Serum hepatitis B virus DNA levels differentiating inactive carriers from patients with chronic hepatitis B


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Abstract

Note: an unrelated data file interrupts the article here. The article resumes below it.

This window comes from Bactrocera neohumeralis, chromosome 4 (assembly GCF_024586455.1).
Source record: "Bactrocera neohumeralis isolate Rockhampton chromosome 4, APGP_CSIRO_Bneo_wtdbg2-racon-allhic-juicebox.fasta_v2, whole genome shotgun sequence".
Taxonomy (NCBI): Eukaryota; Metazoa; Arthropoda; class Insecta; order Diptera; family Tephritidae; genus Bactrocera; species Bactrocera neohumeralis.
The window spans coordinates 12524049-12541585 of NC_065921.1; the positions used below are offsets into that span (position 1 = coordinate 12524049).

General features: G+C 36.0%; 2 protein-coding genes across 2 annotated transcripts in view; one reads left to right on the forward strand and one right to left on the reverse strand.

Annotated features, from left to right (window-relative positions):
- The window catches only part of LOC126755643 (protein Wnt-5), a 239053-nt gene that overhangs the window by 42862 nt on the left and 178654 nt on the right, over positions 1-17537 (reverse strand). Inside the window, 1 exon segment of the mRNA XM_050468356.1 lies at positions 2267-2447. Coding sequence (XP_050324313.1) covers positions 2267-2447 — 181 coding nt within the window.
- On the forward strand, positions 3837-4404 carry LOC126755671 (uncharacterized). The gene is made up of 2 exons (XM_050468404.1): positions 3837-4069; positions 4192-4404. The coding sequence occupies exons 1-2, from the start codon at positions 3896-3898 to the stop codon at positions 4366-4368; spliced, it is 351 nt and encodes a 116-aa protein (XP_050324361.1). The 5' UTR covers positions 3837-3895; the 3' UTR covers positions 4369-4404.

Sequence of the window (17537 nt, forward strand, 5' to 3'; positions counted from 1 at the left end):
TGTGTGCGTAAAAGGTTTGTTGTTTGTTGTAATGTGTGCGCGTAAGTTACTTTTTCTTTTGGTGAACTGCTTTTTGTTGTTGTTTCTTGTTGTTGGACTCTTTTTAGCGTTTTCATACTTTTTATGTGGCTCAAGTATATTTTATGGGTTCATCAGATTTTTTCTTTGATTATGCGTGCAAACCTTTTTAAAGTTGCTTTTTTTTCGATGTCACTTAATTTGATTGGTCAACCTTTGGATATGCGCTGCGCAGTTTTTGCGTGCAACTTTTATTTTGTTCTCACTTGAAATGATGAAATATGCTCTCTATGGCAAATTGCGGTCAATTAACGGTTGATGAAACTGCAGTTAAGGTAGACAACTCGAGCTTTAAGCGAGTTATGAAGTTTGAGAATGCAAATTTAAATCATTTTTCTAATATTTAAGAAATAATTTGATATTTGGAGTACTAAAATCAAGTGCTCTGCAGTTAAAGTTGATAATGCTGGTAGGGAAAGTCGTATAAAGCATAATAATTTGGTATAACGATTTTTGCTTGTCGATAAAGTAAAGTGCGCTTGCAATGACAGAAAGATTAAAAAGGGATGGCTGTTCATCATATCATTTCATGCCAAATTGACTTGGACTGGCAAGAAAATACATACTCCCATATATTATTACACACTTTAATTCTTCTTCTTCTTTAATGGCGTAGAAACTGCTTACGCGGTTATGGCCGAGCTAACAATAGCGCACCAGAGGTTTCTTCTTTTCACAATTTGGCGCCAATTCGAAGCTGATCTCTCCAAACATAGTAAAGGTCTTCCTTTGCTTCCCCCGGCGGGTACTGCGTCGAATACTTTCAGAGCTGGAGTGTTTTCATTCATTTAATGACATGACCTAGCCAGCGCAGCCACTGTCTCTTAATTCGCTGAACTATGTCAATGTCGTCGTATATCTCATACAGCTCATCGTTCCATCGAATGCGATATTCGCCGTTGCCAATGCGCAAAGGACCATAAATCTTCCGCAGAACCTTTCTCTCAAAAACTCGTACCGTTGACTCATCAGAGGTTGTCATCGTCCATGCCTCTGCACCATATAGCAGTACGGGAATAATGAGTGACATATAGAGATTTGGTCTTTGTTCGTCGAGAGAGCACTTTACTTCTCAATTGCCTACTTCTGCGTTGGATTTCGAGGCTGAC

ObjectiveWe compared serum hepatitis B virus (HBV)-DNA levels in different states of hepatitis B infection, and investigated whether there is an HBV-DNA value that can be used for differentiating inactive carriers from patients with hepatitis B e antigen (HBeAg)-negative chronic hepatitis.MethodsA retrospective study using sera at a followed endpoint from 64 Japanese patients with chronic HBV infection seen in Kobe University Hospital between 1989 and 2002. Sera of patients were assayed using a polymerase chain reaction-based assay.ResultsGenotype C was dominant (95.4%). Patients with chronic hepatitis with an elevation of the serum alanine aminotransferase (ALT) level had significantly higher HBV-DNA levels than patients with persistently normal ALT. For one time observation at a followed endpoint, the mean HBV-DNA level of HBeAg-negative inactive carriers was significantly lower than that of HBeAg-negative chronic hepatitis patients (3.6±1.0 versus 4.8±1.5 log copies/ml, P<0.005). The use of a cutoff value of 4.5 or 5.0 log copies/ml misclassified 23 and 18% of HBeAg-negative inactive carriers and 50 and 55% of patients with HBeAg-negative chronic hepatitis. If testing were performed on two occasions with approximately a 4-month interval, the cutoff values of 4.5 and 5.0 log copies/ml would misclassify 20 and 10% of HBeAg-negative inactive carriers and 28.6 and 28.6% of patients with HBeAg-negative chronic hepatitis.ConclusionsThe measurement of serum HBV DNA more than twice is useful for assessing chronic hepatitis B surface antigen carriers and confirms that 105 copies/ml may be an appropriate level of HBV for characterizing the inactive carrier state.

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